Call For Papers

Join us for the 34th annual MELUS conference in New Orleans, LA!

April 2-5, 2020

Le Meridien Hotel, 333 Poydras Street, New Orleans, LA 70130

Hosted by the University of New Orleans

Conference Theme: Awakenings and Reckonings: Multiethnic Literature and Effecting Change–Past, Present, and Future

CONFERENCE REGISTRATION is now available. Please click on Register Now!

Deadline for Abstracts was November 1, 2019

The theme of the 2020 MELUS conference takes inspiration from Christina Sharpe’s 2016 In the Wake: On Blackness and Being, in which she draws on the various meanings of “wake” to consider Black experience in the U.S. She invokes and theorizes the watery wake that followed the slave ship, the ritual of the funeral wake, and a state of consciousness, wakefulness, or “wokeness” that signals awareness about new and enduring legacies of injustice. Her work of theory is a powerful call to address each of these aspects.

New Orleans is an apt site for considering how multiethnic literatures have been in dynamic relation to various wakes. Ships, burials, mournings, and hauntings have long defined the experiences of and stories told by New Orleanians and those who have passed through the city.  A port city that served as 19th-century America’s largest trading center of enslaved Africans and African Americans, New Orleans was also the site of one of the most important and overlooked rebellions led by enslaved people in the U.S. The long wake of slavery in the city has been particularly visible in the dramatic race and class disparities that created, along with the failure of the federal levee system, the tragedy that was Hurricane Katrina in the city. 

The conference theme also alludes to Kate Chopin’s classic New Orleans novel, The Awakening, which challenged gender and sexual norms of the late 19th century. Chopin is part of a robust genealogy of writers who have told–and continue to tell–stories of shifting consciousness, social change, and painful reckonings set in and around the South. As such, we aim to highlight and discuss how literature has responded to and effected change in the past, present, and in imagined and manifested futures. New Orleans been a key site for moments or processes of personal and collective awakenings. For many, Katrina was an important moment of awakening or renewed consciousness about the adaptation of past structures of exploitation and disposability for a new era.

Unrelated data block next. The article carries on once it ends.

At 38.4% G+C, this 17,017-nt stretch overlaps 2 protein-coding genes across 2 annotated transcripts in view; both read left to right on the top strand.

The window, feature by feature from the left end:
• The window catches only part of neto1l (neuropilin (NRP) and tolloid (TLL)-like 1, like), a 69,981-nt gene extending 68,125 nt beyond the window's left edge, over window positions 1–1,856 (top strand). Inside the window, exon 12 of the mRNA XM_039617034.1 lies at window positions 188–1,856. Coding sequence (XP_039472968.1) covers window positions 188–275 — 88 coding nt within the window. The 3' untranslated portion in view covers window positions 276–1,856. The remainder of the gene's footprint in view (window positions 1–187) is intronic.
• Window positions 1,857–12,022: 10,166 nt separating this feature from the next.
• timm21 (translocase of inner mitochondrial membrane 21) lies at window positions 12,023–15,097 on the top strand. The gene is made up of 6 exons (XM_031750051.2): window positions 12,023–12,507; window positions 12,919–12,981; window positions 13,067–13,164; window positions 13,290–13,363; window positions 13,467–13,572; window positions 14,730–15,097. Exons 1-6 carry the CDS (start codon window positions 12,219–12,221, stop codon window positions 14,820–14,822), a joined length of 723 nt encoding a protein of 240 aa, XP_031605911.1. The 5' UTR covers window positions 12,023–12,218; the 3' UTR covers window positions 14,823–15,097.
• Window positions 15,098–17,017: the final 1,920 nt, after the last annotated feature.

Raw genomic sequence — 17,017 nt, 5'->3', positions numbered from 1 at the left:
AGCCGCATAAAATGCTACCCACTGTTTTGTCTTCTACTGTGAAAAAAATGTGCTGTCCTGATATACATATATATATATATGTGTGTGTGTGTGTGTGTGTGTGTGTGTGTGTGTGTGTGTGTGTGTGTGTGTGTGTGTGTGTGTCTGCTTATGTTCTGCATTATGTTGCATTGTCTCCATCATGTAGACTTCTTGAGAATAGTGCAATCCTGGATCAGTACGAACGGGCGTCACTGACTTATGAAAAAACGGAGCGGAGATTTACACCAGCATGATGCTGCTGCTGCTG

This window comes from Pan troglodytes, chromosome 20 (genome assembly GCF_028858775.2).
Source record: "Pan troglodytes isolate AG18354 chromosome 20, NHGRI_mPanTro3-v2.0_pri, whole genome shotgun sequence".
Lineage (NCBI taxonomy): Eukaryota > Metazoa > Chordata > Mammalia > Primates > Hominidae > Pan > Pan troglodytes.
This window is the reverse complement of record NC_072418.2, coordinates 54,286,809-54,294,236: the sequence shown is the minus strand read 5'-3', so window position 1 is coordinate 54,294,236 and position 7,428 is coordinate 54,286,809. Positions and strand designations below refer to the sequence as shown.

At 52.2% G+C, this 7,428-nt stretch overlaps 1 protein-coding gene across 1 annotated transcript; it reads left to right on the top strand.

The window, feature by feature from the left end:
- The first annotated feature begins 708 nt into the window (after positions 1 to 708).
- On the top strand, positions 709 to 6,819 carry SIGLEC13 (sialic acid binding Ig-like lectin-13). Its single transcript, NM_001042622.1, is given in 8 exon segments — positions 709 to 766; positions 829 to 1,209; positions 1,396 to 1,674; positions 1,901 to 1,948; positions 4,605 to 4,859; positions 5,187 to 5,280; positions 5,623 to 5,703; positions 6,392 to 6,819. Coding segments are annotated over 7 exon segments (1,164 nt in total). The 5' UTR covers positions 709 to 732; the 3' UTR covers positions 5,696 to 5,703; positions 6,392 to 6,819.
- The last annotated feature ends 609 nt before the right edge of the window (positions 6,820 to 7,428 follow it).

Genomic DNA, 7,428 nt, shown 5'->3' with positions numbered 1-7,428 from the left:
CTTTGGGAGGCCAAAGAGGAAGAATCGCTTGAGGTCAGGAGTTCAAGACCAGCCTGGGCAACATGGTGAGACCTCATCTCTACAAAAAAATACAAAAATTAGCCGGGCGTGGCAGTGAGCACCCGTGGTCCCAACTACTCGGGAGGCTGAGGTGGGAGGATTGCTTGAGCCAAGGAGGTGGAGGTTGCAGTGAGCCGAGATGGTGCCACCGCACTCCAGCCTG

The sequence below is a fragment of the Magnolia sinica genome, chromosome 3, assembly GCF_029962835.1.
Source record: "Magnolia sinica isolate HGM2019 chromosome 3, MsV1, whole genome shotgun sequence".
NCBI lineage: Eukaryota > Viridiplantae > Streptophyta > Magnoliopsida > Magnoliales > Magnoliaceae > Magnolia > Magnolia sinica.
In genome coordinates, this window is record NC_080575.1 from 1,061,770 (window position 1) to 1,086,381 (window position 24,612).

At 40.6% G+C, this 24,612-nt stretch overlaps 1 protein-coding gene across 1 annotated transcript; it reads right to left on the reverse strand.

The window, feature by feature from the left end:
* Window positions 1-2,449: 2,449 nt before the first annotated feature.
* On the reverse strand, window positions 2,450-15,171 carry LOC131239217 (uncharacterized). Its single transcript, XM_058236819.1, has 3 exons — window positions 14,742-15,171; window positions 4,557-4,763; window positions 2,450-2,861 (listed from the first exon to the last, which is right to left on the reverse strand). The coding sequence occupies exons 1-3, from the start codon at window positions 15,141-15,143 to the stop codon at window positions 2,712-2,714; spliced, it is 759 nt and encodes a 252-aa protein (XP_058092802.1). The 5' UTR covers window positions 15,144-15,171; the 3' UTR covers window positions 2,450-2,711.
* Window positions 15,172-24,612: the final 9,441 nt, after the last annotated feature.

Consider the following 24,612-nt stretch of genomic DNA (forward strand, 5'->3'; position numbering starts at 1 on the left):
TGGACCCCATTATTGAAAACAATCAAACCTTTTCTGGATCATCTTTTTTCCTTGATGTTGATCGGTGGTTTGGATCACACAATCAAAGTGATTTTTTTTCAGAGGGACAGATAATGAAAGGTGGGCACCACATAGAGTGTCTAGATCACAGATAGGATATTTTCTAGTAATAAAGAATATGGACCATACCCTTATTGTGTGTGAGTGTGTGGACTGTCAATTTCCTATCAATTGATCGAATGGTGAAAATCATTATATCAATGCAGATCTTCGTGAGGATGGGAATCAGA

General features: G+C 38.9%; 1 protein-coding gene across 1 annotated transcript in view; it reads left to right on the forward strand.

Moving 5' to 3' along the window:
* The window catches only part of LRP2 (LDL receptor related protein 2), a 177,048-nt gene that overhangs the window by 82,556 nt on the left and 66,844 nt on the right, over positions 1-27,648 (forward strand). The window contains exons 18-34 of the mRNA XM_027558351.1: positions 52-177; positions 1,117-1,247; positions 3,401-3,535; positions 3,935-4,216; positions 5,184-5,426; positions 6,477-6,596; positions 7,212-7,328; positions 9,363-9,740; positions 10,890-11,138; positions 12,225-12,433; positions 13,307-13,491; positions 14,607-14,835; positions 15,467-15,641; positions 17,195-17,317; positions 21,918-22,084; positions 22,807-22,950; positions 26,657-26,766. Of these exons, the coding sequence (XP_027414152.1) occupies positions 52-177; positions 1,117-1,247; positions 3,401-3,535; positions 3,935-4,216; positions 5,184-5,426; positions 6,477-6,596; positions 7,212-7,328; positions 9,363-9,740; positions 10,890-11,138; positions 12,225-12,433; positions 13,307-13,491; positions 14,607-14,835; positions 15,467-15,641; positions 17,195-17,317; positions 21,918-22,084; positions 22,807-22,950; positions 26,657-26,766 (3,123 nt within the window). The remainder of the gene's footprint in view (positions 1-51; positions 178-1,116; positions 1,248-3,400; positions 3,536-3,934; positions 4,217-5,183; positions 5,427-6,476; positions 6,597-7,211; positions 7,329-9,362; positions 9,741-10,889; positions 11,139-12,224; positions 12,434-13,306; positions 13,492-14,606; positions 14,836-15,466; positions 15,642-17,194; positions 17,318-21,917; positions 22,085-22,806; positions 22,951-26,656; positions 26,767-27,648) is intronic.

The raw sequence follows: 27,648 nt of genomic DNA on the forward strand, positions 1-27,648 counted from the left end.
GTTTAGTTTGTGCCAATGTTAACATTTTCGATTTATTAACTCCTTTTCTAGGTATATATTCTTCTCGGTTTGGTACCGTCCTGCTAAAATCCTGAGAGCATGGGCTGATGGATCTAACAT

New Orleans’ diverse communities also provide considerable opportunities for examining how immigrant groups and their literatures have effected and continue to effect change. The city’s port was the second largest point of entry for immigrants to the U.S. in the 19th century, among them German, Irish, Italian and Sicilian, and Haitian immigrants after the 1804 revolution. More recently, Vietnamese and Latin American immigrants have also helped to shape the city. Their voices have also contributed to the city’s multiple moments of awakenings and reckonings.

We welcome proposals for individual papers, panels, and roundtables, as well as creative writing and pedagogical discussions, on the broad spectrum of underground histories in multi-ethnic literature, culture, and performance including, but not limited to:

  • Representations of wakes, wakefulness, and awakenings 
  • Representations of reckoning with the past
  • Shifts in consciousness
  • Reckoning with the South’s Confederate Past
  • Literature and public memory/monuments
  • Representations of ports, shipping, and circulation
  • Representations of funerals, wakes, and burials

For more information about MELUS, The Society for the Study of the Multi-Ethnic Literature of the United States, visit . For more information about the MELUS journal, visit For more information about the University of New Orleans English department, and its graduate programs in Literature and Creative Writing, please visit